Reverend Shines: A Day in the Life

Publish date:

Ryan “Rev Shines” Shortell is best known as one-third of Quannum hip-hop act Lifesavas, but he’s also one of this country’s legendary crate-diggers. A beat fanatic who can name the source of nearly every sample he hears, Shortell was indoctrinated into hip-hop’s inner circle during a long stint at Portland record store Jump Jump, where he sold inspiration (in the form of obscure vinyl) to the likes of J Dilla and Pete Rock. Shines continues to push beats, as well as run his fledgling label, Shine Language, and DJ frequently about town. We caught up with him for a tour of PDX’s essential hip-hop stops.

Just Be Complex/Compound Gallery
107 NW 5th Ave.

My boys own this place–it’s a clothing and toy store downstairs, and a gallery upstairs. They’ve got a lot of stuff imported from Japan. I’m not a big toy collector–I just have a few figures from that Adult Swim show Metalocalypse; I mainly come here to buy sneakers. There are a couple other boutiques and skate shops in town that carry some Air Max 90s, but Complex has the all-out Nike account so they always have the crazy colors. I’m a sneaker head, but I’m not a collector. What’s the point of having them if you don’t wear them? I’m trying to wear more collared shirts, though–the girls go crazy for those.

360 Vinyl
214 NW Couch St.

This is where I buy new hip-hop releases. This store’s been around for 10 years; my boy DJ Kez, who plays with me at The Fix, owns it. They used to have a ton of in-stores here–I remember watching Aesop Rock in that corner and this place was packed. As for new stuff, I really like Blu from C.R.A.C. and Guilty Simpson. Also, Shawn Jackson and Newman from Giant Panda–they recently came to Portland to record a whole album in a week. [The project] is called New Jack Hustlethe beats are solid, the rapping is good, Vursatyl’s got a verse on there, and Murs’ verse is insane.

Oddball Tattoo
2716 SE 21st St.

I got my first tattoo in January… Sorry, Mom! It’s script on my wrist that says “Don’t Forget.” (If you know me, you know I’m always forgetting something.) Ever since then I’ve been hooked. My friend Brian educated me on the difference between good tattoo artists and bad tattoo artists, and that’s how I met Jacob Redmond. I knew I wanted a samurai, and Jacob happens to specialize in Japanese styles, so I let him do whatever he wanted. This one’s for the ladies–those wifebeater shots kill ’em every time!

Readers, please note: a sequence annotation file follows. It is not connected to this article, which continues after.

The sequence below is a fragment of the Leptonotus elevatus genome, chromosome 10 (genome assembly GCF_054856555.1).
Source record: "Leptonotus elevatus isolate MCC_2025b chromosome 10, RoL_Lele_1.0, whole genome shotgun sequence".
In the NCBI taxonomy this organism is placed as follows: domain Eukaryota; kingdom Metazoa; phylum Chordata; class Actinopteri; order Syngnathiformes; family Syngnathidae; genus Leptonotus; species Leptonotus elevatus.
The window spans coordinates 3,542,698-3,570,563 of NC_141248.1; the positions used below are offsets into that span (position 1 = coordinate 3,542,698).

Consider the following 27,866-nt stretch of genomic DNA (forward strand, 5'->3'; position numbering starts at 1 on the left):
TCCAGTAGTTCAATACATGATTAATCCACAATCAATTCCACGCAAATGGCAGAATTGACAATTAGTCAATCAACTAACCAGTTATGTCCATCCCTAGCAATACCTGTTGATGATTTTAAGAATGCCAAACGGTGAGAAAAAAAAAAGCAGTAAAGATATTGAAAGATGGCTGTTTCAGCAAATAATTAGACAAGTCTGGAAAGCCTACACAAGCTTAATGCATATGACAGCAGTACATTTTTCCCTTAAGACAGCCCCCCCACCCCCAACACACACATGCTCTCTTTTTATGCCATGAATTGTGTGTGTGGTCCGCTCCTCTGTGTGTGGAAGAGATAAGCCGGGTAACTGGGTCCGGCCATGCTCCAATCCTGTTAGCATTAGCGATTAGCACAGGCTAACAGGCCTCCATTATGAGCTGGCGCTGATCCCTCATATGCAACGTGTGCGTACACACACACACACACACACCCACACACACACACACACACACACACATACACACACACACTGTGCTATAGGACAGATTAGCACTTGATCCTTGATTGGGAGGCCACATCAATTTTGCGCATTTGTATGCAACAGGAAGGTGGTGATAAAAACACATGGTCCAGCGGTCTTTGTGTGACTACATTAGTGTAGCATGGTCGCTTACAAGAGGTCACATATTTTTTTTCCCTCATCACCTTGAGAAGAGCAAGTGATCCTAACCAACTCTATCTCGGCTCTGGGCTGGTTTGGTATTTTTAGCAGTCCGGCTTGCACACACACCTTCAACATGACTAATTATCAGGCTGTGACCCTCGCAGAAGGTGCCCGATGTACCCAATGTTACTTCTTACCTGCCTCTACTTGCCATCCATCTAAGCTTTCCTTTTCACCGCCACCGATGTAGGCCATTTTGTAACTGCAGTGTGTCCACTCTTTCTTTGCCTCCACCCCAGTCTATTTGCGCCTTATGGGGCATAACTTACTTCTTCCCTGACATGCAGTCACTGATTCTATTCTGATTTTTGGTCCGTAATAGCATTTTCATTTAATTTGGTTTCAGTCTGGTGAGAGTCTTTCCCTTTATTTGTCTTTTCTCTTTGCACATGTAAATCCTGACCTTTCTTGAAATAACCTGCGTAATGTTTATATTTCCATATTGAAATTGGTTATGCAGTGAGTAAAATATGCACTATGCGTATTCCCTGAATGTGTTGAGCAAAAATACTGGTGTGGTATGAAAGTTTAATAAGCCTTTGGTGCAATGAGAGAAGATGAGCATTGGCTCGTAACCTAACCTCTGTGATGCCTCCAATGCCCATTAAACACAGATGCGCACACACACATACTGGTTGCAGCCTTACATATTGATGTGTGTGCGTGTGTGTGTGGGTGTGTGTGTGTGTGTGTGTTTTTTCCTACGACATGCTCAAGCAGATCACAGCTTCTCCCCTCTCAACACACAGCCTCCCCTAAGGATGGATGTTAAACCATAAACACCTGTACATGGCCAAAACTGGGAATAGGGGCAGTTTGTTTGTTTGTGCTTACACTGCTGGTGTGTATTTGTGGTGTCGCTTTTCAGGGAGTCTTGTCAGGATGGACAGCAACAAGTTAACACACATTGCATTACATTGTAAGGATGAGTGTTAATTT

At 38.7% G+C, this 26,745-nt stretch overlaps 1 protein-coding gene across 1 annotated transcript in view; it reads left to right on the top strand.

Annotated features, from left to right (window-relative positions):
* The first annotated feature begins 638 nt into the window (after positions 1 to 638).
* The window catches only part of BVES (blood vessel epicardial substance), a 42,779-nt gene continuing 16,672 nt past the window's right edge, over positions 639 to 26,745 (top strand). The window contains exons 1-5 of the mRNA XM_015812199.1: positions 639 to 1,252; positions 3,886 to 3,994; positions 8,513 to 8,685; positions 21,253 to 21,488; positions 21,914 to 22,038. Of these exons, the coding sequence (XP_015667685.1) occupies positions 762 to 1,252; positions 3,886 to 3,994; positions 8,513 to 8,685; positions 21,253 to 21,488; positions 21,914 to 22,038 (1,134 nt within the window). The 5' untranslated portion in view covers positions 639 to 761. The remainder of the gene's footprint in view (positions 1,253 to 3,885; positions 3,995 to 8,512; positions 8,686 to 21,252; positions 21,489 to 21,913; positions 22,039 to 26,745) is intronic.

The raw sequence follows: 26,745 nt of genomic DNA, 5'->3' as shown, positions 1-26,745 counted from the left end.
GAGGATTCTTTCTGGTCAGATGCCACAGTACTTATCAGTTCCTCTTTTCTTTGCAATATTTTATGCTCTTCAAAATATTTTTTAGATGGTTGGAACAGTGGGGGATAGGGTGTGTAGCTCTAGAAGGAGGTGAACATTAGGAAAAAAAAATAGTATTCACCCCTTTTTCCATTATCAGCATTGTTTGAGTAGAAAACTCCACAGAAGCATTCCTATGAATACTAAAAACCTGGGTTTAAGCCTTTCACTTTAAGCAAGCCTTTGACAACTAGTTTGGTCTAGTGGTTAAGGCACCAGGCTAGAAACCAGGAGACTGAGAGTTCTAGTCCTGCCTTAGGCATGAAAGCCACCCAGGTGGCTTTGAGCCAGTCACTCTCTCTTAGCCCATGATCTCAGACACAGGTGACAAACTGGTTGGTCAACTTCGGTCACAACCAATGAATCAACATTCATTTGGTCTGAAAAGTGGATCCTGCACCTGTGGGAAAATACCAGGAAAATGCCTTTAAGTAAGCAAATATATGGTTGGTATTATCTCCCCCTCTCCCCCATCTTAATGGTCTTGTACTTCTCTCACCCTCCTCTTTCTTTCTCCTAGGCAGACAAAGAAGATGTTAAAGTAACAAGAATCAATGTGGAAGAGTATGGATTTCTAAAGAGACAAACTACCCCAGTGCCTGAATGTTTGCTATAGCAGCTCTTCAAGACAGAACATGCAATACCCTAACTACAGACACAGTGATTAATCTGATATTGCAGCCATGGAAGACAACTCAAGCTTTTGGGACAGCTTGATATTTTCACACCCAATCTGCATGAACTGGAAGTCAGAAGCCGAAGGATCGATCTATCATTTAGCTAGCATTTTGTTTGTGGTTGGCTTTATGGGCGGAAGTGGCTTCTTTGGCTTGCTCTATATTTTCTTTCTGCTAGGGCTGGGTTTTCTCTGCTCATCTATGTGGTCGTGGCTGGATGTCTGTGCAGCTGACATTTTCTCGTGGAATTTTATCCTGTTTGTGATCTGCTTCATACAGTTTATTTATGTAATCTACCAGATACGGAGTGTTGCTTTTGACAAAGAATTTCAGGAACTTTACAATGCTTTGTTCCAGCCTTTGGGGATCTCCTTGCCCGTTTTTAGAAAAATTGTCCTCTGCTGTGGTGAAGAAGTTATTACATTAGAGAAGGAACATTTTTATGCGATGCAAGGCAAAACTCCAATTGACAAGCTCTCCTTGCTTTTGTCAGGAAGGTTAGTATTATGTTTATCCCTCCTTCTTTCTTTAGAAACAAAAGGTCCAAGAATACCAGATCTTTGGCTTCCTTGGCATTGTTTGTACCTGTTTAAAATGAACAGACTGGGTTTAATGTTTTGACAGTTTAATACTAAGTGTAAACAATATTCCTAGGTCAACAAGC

La Calaca Comelona
2304 SE Belmont St.

I would always drive by here and bug out because the skeleton statues outside are the same as the graphic on Skullsnaps, which is this famous old funk record (it’s the beat behind tons of famous hip-hop records). I later learned about Dia de Los Muertos, but I still think about it every time I come here. They have big platters that I’m sure are dope, but when I’m in a Mexican mood I’m also in a cheap mood, so I always get the carne asada tacos and the al pastor tacos. Delicious!

Crossroads Music
3130 SE Hawthorne Blvd. #B

This is a big store with over 35 different vendors–anybody that wants to sell their records here can. That means there’s, like, 20 rock sections, eight soul sections, and on and on. You could come here every day and there would be something different, because another dealer might have brought in a new stack of records. I’ve been here with J Dilla, ?uestlove, Spinna, Kenny Dope. People are going to hate me for blowing up this spot, but oh well.

The Fix at Someday Lounge
125 NW 5th Ave.

Every Thursday night, you’ll find me down at The Fix with Ohmega Watts, Kez, Dundiggy, and Ronin Roc. It’s pretty much a place for us to play whatever we want, from funk and soul to hip-hop and classics. Lately, it’s really been popping off. Seems like anyone who is in town will roll through, from Cut Chemist to LeBron James!

Favorite Portland artist:
Pleasure. They were the best funk/soul band from the Northwest in the '70s and '80s. Really classic breaks.